By Rosemarie Pace
Co-coordinator, Pax Christi New York State

“So then, let us not fall asleep as others do, but let us keep awake and be sober.” (Thessalonians 5:6)

Pope Francis quoted these words of St. Paul in his 2023 World Day of Peace Message. He was emphasizing “an invitation to remain alert and not to withdraw into fear, sorrow, or resignation or to yield to distraction or discouragement,” but instead “to keep our hearts open to hope and to trust in God” … “keeping watch and ready to glimpse the first light of dawn, even at the darkest hour.” Pope Francis added that we must do this in solidarity with one another, because that is the way to “build peace, ensure justice, and emerge from the greatest disasters.”

sun on golden sky
Photo by Ernestos Vitouladitis on

Today, we are facing one of those “greatest disasters,” the war in Ukraine, which risks escalating into nuclear war. Reuters reports that U.S. Americans have been told to leave Russia. Poland is calling up over 200,000 men for military training, and NATO now has 10 times the number of their troops on Russian borders than last year. Tanks, planes, missiles, and drones flood Ukraine. One hundred Ukrainians are doing Patriot missile training in Oklahoma. Pope Francis rightly tells us it is time to “transform our customary criteria for viewing the world around us.” Rather, “we must think in terms of the common good, recognizing that we belong to a greater community” and that “the many moral, social, political and economic crises we are experiencing are all interconnected.”

It is time for us to change directions, especially as we enter the journey which is Lent. In this year’s Lenten Message, Pope Francis proposes two paths for us to follow, based on Jesus’s Transfiguration.

The first path leads us up the mountain where we hear God’s command to “Listen to him.” How do we listen to Jesus? Do we take seriously his commands to love our neighbor as ourselves, knowing that all are our neighbors, and to love our enemies, even Russians and Chinese? Are we willing to trust God more than we trust governments to lay down our arms, to stop the flow of weapons, to negotiate peace. In short, are we willing to press for peace in the name of the nonviolent Jesus? How well do we listen?

The second path takes us down the mountain where we are to face “reality and its daily struggles, its hardships and contradictions” without fear, because that is the way to Easter. Just as Jesus experienced the passion and cross graced with faith, hope, and love, we, too, can anticipate similar grace to conquer fear and build peace.

The questions remain before us: Will we use this Lent to enter this journey? Will we keep awake and be sober to “glimpse the first light of dawn, even at the darkest hour”? Are we ready to “build peace, ensure justice, and emerge from the greatest disasters”?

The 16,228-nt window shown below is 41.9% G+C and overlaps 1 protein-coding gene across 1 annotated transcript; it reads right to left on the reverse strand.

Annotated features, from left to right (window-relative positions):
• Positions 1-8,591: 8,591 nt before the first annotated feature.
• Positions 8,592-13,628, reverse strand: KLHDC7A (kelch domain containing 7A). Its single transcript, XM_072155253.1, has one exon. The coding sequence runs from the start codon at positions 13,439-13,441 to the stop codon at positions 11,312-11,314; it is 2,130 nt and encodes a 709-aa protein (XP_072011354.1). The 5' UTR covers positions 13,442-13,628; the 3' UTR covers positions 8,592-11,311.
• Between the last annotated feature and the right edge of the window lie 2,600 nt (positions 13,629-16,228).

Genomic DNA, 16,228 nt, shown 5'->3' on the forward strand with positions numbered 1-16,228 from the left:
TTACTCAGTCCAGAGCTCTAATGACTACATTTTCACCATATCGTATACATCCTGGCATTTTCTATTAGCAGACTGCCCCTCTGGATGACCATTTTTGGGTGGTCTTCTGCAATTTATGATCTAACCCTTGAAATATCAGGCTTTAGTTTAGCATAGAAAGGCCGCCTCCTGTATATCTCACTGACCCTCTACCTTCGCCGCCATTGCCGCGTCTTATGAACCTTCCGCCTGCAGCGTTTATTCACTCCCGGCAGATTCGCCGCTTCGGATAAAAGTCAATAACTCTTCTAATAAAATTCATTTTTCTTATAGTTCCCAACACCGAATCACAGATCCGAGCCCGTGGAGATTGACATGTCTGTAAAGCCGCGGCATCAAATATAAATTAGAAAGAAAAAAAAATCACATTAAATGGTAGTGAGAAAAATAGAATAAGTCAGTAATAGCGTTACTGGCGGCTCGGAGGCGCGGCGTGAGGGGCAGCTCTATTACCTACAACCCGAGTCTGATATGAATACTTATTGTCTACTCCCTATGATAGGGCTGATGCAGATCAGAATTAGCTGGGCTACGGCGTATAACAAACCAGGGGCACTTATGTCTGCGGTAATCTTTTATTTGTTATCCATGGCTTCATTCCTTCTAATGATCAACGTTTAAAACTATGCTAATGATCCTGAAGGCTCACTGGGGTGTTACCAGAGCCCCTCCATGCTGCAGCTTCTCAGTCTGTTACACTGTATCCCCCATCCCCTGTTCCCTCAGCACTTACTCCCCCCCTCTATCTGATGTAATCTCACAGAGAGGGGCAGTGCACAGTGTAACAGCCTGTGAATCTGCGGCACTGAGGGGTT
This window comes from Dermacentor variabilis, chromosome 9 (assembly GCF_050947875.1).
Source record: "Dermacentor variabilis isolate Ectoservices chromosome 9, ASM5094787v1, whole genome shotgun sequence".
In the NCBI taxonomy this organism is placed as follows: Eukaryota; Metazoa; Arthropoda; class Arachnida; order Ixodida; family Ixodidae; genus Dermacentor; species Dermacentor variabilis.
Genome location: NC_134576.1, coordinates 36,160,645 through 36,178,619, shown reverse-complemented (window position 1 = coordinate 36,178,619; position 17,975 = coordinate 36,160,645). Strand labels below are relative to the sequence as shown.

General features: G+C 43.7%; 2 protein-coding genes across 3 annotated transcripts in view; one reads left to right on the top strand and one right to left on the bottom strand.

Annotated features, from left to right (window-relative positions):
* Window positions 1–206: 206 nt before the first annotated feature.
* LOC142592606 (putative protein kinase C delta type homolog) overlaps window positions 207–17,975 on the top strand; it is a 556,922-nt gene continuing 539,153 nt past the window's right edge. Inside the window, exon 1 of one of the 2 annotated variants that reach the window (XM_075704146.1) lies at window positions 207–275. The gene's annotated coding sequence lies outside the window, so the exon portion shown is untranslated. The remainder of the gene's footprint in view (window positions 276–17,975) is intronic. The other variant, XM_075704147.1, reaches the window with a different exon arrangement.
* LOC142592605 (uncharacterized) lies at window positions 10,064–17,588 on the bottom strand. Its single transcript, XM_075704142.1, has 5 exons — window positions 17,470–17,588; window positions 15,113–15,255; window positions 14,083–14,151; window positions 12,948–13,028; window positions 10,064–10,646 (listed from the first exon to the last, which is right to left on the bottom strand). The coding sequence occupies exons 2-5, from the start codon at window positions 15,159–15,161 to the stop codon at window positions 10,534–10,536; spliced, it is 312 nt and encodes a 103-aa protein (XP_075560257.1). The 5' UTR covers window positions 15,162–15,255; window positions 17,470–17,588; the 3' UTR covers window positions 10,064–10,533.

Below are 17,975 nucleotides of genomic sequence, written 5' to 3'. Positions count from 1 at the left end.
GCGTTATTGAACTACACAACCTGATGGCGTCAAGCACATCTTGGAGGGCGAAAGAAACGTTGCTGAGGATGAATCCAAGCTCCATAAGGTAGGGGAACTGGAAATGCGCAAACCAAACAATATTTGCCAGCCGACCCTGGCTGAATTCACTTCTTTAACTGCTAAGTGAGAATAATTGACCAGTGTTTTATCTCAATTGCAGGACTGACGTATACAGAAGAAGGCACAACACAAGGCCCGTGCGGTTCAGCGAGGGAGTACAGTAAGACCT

Please spend some time with this reflection. Also consider doing the following:

  • Read the complete World Day of Peace Message of Pope Francis at this link.
  • Read the complete Lenten Message of Pope Francis at this link.
  • Stay informed about current events and join with others to help reverse the causes of war like poverty, racism, environmental destruction, greed, and power lust.
  • Phone, write, and petition the president and Congress; join a rally; and pray for peace in Ukraine and all the other places where conflicts are tearing this world apart. 
  • Join the 41st Good Friday Way of the Cross organized by Pax Christi Metro New York (PCMNY) on April 7 beginning at Dag Hammarskjold Plaza, E. 47th St. between 1st and 2nd Avenues at 8:30 AM.
  • Visit the Pax Christi websites for more ways to pray, study, and act: and
  • Share this reflection with others.

3 thoughts on “A reflection at the start of Lent 2023

  1. Rosemarie Pace gives us challenge to follow the nonviolent Jesus. One wonders how often parish priests or deacons urge their congregations to love their neighbors–Russian, Chinese, N Korean, Afghans etc…all our brothers and sisters. Sadly, not often. Nationalism and the flag overtake the words and deeds of the nonviolent Jesus.
    Yes, the suggestion for solidarity means we need to team with all our neighbors to not plan to kill or to give and sell our killing drones and missiles, tanks and planes to kill our neighbors. Yet, most of our preachers advise us all to pray for the troops while pleading God to Bless America.
    The hypocrisy of it all is depressing.

  2. Thank you, Rosemarie and Pax Christi, for this reflection and for sharing Pope Francis’ Lenten message. It is essential in this world of today to “listen to Jesus” in order to bring about a more peaceful and just world. I have to simultaneously do what I can do in my own little world and then I need to speak out and call for peace in the larger world in whatever ways I can do that.

  3. Not hearing from our religious leaders on topics of morality of war and weaponing building is to put it mildly, disheartening. Especially knowing they have been reminded and encouraged to do just that. What else really does matter in decisions of faith? Then I must remember, remember once again, that we are the church. The blindness, pragmatism or whatever causes others not to speak, is not for me to judge. Just as it was when Jesus lived, we must not wait for those in power. We each must stand and speak as Jesus taught.

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